On fast and space-efficient database normalization : a dissertation presented in partial fulfilment of the requirements for the degree of Doctor of Philosophy in Information Systems at Massey University, Palmerston North, New Zealand
A common approach in designing relational databases is to start with a relation
schema, which is then decomposed into multiple subschemas. A good choice of sub-
schemas can often be determined using integrity constraints defined on the schema.
Two central questions arise in this context. The first issue is what decompositions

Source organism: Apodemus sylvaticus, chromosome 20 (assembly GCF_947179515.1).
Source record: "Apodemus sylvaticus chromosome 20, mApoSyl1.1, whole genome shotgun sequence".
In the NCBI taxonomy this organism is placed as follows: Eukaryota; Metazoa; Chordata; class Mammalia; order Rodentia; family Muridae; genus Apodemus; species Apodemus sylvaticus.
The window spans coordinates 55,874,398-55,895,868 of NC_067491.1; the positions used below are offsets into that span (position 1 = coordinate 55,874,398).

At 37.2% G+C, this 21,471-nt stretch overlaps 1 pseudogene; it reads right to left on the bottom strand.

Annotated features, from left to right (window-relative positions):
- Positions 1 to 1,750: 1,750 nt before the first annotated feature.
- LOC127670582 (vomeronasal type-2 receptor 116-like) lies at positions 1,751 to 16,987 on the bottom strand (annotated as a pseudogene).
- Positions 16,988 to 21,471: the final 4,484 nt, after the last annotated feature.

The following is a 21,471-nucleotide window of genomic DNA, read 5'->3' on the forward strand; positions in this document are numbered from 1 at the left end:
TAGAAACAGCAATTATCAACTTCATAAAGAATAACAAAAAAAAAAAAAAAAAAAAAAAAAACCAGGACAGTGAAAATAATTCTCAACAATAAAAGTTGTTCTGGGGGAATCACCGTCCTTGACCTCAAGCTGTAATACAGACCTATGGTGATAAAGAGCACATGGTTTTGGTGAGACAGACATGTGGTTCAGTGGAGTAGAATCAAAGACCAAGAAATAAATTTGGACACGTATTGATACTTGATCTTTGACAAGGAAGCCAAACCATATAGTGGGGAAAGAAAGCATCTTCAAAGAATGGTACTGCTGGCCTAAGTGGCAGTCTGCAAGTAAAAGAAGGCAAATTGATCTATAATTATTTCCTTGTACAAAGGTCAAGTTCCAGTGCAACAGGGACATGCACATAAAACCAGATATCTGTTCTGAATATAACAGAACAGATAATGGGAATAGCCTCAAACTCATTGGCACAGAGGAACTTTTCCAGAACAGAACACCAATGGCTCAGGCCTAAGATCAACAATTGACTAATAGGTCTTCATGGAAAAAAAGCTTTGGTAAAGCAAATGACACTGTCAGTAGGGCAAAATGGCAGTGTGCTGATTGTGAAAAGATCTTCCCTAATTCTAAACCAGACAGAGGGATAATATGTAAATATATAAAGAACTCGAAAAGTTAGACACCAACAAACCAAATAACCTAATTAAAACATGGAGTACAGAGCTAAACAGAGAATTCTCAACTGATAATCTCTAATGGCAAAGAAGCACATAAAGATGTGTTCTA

should be called "good", i.e., what normal form should be used. The second issue is how
to find a decomposition into the desired form.
These question have been the subject of intensive research since relational databases
came to life. A large number of normal forms have been proposed, and methods for their
computation given. However, some of the most popular proposals still have problems:
- algorithms for finding decompositions are inefficient
- dependency preserving decompositions do not always exist
- decompositions need not be optimal w.r.t. redundancy/space/update anomalies
We will address these issues in this work by:
- designing effcient algorithms for finding dependency preserving decompositions
- proposing a new normal form which minimizes overall storage space.
This new normal form is then characterized syntactically, and shown to extend existing